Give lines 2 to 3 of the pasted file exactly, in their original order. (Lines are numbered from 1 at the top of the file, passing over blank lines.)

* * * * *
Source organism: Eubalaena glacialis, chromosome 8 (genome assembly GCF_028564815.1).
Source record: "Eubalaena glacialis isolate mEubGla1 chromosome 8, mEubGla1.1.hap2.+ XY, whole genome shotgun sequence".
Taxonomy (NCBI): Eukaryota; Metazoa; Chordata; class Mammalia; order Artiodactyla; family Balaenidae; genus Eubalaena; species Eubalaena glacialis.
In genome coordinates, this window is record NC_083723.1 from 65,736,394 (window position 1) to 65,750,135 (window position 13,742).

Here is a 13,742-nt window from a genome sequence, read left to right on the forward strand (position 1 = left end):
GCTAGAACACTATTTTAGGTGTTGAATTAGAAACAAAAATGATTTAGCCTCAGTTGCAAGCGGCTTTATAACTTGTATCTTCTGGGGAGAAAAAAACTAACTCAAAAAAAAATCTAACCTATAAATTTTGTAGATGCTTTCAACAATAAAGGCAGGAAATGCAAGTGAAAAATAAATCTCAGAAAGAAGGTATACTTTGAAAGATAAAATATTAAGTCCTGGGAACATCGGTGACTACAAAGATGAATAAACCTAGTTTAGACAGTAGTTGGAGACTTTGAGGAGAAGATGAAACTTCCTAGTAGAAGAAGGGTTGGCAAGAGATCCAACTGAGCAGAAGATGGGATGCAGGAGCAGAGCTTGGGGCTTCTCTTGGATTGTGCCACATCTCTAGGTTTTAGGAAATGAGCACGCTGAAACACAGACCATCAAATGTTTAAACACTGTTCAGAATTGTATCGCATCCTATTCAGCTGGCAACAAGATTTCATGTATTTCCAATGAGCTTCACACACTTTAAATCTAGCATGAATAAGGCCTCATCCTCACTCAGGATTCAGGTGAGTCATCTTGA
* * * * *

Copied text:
Source record: "Eubalaena glacialis isolate mEubGla1 chromosome 8, mEubGla1.1.hap2.+ XY, whole genome shotgun sequence".
Taxonomy (NCBI): Eukaryota; Metazoa; Chordata; class Mammalia; order Artiodactyla; family Balaenidae; genus Eubalaena; species Eubalaena glacialis.